Tall tales are not the sole property of the better known folks like Pecos Bill and John Henry. There are obscure sorts out there, like Hal Halson, a tall fellow much like Paul Bunyan. In Teresa Bateman’s Paul Bunyan Vs. Hals Halson: The Giant Lumberjack Challenge (illustrated by C.B. Canga) appears to have some similarities to the epic of Gilgamesh in its plotting. High comparisons, eh? Best of all, it’s a tall picture book but at 11 inches it should still fit on most library shelves.
Will Terry. Who is this Will Terry type person? He’s apparently illustrated seventeen children’s books including The Three Little Gators and Armadilly Chili, but I know him not. I speculate on this because I’ve seen some of the art he’s done for Leslie Kimmelman’s new take on an old classic in The Three Bully Goats and I like his style. Kimmelman for her part has pulled a Three Little Wolves and the Big Bad Pig on Abjorsen’s old classic. In this story, the goats going over the bridge are big time bullies, and it’s up to the purple mohawked little ogre to find a way to teach them a lesson. This I’d like to see.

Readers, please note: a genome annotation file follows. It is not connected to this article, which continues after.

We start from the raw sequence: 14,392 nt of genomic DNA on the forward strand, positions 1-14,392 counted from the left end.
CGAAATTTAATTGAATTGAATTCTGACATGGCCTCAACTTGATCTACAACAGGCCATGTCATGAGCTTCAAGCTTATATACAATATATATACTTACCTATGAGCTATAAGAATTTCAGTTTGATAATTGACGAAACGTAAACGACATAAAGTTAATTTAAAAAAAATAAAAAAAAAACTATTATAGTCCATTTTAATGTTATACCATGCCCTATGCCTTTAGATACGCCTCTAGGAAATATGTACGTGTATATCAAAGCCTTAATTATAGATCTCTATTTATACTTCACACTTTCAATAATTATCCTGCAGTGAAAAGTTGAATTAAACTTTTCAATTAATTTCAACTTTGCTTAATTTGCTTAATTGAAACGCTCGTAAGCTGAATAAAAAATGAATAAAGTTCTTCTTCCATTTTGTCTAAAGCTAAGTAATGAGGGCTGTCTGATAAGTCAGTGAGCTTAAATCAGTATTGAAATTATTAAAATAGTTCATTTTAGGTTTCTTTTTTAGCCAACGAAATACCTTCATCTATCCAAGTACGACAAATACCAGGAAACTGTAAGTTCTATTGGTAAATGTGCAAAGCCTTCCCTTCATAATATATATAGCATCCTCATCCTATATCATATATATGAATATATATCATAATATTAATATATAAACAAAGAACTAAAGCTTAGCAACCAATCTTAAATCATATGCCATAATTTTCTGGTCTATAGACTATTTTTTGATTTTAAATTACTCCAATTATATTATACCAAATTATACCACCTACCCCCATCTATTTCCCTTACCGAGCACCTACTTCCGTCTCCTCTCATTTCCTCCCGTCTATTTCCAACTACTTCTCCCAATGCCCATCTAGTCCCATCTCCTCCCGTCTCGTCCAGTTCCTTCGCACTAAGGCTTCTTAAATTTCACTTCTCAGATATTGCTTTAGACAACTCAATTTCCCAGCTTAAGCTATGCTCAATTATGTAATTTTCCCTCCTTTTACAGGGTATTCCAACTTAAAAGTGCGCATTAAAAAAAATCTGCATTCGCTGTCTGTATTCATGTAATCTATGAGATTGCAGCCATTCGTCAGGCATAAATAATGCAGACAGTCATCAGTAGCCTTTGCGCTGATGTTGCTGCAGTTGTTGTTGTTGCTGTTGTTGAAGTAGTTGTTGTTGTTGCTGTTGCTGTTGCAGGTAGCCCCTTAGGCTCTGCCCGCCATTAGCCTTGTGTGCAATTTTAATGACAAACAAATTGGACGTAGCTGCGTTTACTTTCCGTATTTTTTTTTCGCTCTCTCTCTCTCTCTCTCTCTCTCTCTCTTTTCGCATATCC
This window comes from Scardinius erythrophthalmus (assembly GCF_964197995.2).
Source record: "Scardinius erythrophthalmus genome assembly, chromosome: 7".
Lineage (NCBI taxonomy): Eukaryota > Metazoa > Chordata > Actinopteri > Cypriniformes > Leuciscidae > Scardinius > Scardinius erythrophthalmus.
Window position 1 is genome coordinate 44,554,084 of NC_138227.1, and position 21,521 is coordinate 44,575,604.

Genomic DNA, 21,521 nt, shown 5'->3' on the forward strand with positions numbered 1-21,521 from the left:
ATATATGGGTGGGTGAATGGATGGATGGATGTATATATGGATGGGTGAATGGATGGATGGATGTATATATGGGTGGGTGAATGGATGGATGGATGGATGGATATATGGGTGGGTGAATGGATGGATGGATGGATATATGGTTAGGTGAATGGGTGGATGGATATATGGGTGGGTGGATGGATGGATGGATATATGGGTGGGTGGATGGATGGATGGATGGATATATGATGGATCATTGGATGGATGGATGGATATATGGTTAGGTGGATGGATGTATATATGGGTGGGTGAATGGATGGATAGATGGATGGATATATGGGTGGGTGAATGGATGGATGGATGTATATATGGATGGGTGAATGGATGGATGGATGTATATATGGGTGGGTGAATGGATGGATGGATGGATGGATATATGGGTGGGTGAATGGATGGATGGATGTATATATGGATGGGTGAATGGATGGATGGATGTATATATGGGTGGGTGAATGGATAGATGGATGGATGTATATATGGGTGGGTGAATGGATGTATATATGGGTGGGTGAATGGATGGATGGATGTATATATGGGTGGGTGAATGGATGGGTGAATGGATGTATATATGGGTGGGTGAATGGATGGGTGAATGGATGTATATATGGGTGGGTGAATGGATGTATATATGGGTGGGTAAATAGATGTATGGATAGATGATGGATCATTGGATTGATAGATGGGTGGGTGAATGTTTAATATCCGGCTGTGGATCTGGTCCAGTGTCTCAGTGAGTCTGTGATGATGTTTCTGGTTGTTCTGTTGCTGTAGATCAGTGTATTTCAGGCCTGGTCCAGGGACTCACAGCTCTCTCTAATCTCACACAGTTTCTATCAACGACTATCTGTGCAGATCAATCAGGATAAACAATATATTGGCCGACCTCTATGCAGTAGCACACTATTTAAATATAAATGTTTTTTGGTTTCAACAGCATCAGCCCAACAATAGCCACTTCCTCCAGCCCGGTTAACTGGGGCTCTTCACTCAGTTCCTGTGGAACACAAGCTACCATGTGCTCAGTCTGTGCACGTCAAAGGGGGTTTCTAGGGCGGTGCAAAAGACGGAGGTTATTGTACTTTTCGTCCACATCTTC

I make a lot of lists at work on topics that folks ask about. If someone wants a train book then I print them out our list of train books. Ditto dinosaurs. Ditto princesses (I think you’d like how subversive my lists are). There’s one list in the mix that’s a little difficult to name, though. We call it the “Disabilities” list, though that’s not strictly accurate since it covers diseases as well. That might be one of the places where I’d put a book like The Goodbye Cancer Garden by Janna Matthies, illustrated by Kristi Valiant. In this story a mom has cancer at the beginning of the growing season and when the kids ask when she’ll be better the answer is that her treatment will be done when it’s “pumpkin time”. So it would be selling this book short to just relegate it to one list. I’ll probably add it to our Gardening list (the one that gets a lot of requests in the springtime) as well as my Autumnal list (specifically in the pumpkin section). It has, as you can see, multiple uses.
Kristyn Crow and Christina Forshay pair to create a rhyming (the catalog describes it as “hip-hopping”) take on The Really Groovy Story of the Tortoise and the Hare. The use of the term “groovy” makes me think the rhyming may have closer antecedents to beatnik culture, though the tortoise’s shell is far more late 60s, covered as it is in peace symbols. One point I really really liked about the book: At one moment animal fans are seen holding signs that say “Team Tortoise” or “Team Hare”. Topical. Funny.